Notebook: WR Big Second-Half Contributor

While special teams deservedly gets the most ink for the Vikings' win Sunday against Carolina, wide receiver Troy Williamson was a big part of the team's offense in the second half. Plus, get 25 notes that help detail the Vikings' home win.

In football, timing is everything and the Vikings' first two heart-stopping wins of the 2006 season would both serve as a testament to that. It's not always how you start that matters, it's how you finish.

So it was for Vikings wide receiver Troy Williamson. In the first half of Sunday's game, Williamson was invisible. Not only didn't he catch pass, he wasn't even targeted. Where in the past, a wide receiver like Randy Moss would stew and get in a funk over it, Williamson understood that the Panthers defense was dictating that he not be a hot read.

"The kind of coverage they had was taking away most of the routes I was running," Williamson said. "I didn't get frustrated with it, because Brad wasn't supposed to go to me in those situations. They changed things up in the second half and that got more opportunities for me to do something."

Those opportunities came in the second half, as Williamson caught six passes for 102 yards, including a huge 30-yard reception in overtime on a third-and-10 play that got the Vikings into Carolina territory and set up the game-winning field goal.

It marked the second straight game that Williamson has led the Vikings in receiving yardage, which is starting to give the impression that the Vikings may have known what they were doing when they made him the seventh overall selection in the 2005 draft.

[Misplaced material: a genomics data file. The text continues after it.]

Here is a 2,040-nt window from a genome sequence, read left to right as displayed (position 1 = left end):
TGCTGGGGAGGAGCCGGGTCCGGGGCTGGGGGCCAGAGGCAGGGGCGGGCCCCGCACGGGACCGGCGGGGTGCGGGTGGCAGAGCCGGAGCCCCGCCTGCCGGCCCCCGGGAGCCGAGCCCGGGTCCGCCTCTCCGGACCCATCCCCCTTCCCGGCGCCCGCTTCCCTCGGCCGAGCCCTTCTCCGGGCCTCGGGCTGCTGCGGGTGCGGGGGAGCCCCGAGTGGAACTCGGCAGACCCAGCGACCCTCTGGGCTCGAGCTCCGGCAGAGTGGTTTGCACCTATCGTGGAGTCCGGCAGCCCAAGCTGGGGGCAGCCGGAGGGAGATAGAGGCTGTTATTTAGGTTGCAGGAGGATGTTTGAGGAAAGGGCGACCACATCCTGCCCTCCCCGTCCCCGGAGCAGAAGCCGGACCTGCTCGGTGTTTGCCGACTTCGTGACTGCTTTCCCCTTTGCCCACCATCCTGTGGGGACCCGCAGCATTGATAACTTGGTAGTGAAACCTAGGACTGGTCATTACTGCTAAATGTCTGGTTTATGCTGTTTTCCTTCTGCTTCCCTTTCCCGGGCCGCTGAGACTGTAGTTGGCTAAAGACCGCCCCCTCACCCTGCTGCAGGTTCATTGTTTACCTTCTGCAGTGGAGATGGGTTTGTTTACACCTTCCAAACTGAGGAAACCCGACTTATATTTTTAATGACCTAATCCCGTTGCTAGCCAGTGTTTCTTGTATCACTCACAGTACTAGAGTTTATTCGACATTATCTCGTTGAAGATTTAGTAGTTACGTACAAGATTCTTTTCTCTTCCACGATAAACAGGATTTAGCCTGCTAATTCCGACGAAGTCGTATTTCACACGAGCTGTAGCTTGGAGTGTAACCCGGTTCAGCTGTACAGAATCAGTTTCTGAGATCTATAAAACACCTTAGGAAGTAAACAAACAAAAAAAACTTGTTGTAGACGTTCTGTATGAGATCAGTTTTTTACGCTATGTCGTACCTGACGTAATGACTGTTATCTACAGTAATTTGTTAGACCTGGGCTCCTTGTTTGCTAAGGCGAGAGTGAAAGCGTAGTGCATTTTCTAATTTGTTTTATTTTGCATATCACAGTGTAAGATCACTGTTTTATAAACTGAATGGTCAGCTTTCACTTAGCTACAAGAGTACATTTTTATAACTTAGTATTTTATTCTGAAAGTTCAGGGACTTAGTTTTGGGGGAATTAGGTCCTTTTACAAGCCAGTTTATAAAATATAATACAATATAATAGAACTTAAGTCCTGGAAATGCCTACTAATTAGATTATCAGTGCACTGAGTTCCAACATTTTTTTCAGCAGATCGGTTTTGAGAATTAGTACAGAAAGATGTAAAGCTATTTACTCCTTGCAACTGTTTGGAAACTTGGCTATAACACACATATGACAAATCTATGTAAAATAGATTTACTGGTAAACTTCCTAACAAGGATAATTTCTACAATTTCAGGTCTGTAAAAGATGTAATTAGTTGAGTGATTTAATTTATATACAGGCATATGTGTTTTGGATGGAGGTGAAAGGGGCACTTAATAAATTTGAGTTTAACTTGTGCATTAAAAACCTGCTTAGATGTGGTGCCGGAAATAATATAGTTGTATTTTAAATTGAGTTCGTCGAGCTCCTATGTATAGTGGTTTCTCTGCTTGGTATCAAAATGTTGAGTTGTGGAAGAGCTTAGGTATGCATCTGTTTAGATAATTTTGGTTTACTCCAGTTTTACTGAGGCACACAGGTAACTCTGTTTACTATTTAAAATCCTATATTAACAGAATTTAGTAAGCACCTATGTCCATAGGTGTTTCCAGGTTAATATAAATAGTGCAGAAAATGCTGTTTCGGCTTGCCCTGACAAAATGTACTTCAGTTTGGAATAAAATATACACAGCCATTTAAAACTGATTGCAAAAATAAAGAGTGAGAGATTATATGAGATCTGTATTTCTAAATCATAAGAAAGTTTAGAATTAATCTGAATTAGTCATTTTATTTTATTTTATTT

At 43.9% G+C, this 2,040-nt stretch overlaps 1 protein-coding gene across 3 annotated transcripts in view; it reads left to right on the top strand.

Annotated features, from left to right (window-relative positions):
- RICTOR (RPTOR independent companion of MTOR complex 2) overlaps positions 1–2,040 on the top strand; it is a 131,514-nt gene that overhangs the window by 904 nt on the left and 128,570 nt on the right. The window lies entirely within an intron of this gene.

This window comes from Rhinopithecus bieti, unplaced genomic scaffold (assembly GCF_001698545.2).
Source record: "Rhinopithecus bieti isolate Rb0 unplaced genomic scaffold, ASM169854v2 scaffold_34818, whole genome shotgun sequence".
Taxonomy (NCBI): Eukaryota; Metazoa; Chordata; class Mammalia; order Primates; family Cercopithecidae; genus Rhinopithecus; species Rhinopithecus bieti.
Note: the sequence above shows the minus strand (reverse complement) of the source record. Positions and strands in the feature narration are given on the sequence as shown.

"I've been waiting for my chance to contribute," Williamson said. "I've had the chances to do that this year and want to keep building on it. Anything I can do to keep that going and keep us winning, I'll do whatever I can."


  • Chester Taylor once again proved to be a solid workhorse back, carrying the ball 24 times for 113 yards. As with his first game of the season vs. Washington, his production increased in the second half, when he rushed 12 times for 63 yards.

  • After Travis Taylor was the only Vikings wide receiver to catch a pass in the first half of the game, the only wide receiver other than Williamson to catch a pass in the second half and overtime was Billy McMullen, who had one catch for 12 yards.

  • One of the more interesting battles of the game was between Fred Smoot and Carolina wide receiver Drew Carter. From the opening drive of the game, they were jawing with one another and it rarely seemed to stop as the game went on.

  • Coach Brad Childress was high in the praise of Chris Kluwe, who had a subpar week in the opener against Washington. He averaged 46.3 yards on seven punts and dropped two punts inside the 10-yard line.

  • The Vikings defense held the Panthers under 300 total yards, holding an impressive 365-271 edge in total yardage. The Vikings finished the game with 140 yards rushing and 225 yards passing, while the Panthers had 107 yards rushing and 164 yards passing.

  • On their final six drives of the game, the Panthers never had more than one first down. They finished the game with six drives that went three-and-out.

  • The Vikings dominated the time of possession, holding the ball for 37:40, as opposed to 29:55 for the Panthers.

  • Julius Peppers wasn't on the winning side of the game, but it wasn't his fault. His finished the game with eight tackles and three sacks, also getting ahold of Brad Johnson when he completed an improbable 30-yard pass in overtime to Williamson.

  • Napoleon Harris had one of biggest days of his pro career, posting 10 tackles and one sack – the sack coming on a blitz from the Vikings 1-yard line in the third quarter that forced Carolina to settle for a field goal instead of a potential touchdown that could have given them a 17-6 lead.